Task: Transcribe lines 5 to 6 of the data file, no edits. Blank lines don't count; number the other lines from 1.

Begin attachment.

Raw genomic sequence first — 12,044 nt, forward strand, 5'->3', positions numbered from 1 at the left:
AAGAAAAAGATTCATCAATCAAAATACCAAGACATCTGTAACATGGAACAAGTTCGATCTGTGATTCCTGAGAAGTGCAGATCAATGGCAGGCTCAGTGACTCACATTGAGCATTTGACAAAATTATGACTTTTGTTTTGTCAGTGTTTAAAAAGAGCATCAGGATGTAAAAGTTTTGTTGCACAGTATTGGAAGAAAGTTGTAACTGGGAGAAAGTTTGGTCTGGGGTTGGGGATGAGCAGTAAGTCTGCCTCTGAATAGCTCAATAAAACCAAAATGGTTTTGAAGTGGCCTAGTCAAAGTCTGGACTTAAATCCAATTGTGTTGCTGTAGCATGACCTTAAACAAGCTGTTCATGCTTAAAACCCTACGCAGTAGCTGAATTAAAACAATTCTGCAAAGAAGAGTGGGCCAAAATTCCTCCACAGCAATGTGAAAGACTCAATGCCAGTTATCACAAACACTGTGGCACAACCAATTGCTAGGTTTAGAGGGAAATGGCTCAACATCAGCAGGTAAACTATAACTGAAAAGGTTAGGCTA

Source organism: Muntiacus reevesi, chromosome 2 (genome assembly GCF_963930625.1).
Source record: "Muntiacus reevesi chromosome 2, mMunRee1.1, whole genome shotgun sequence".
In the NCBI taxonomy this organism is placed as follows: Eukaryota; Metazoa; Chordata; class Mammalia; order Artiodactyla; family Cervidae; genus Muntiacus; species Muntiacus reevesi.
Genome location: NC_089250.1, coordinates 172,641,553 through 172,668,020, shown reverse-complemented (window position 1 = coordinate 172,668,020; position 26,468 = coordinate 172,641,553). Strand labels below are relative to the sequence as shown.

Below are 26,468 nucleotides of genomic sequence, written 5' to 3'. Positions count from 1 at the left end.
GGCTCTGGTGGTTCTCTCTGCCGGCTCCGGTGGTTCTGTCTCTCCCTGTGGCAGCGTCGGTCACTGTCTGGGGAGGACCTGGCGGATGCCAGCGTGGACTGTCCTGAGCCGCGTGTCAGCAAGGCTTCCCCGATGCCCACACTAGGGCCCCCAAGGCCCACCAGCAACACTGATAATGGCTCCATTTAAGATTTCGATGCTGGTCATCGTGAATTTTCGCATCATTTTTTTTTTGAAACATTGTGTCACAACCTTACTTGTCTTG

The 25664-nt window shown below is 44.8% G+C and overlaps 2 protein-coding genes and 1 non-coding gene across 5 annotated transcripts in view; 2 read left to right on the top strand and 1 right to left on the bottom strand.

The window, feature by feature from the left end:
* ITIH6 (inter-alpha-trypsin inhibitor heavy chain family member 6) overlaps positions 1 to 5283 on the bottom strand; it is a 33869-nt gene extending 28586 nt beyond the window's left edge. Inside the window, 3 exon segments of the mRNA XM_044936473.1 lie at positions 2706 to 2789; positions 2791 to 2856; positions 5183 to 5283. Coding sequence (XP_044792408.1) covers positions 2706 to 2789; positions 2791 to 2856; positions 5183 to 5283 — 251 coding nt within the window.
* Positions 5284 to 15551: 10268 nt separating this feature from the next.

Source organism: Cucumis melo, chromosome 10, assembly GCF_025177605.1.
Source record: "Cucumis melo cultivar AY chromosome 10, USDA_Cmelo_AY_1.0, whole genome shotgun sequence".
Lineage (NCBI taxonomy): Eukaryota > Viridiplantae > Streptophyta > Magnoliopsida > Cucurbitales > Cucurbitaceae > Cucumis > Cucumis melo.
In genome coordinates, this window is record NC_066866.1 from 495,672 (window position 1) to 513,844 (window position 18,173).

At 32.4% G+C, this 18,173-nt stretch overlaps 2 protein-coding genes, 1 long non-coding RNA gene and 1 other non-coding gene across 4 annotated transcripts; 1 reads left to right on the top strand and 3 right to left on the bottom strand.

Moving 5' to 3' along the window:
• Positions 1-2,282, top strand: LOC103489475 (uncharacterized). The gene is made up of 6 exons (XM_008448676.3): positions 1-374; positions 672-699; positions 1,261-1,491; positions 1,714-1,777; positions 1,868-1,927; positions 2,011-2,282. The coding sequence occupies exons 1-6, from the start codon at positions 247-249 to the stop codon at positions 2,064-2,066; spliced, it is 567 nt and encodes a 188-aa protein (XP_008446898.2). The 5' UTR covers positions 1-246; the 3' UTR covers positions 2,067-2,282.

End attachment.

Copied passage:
In the NCBI taxonomy this organism is placed as follows: Eukaryota; Metazoa; Chordata; class Mammalia; order Artiodactyla; family Cervidae; genus Muntiacus; species Muntiacus reevesi.
Genome location: NC_089250.1, coordinates 172,641,553 through 172,668,020, shown reverse-complemented (window position 1 = coordinate 172,668,020; position 26,468 = coordinate 172,641,553). Strand labels below are relative to the sequence as shown.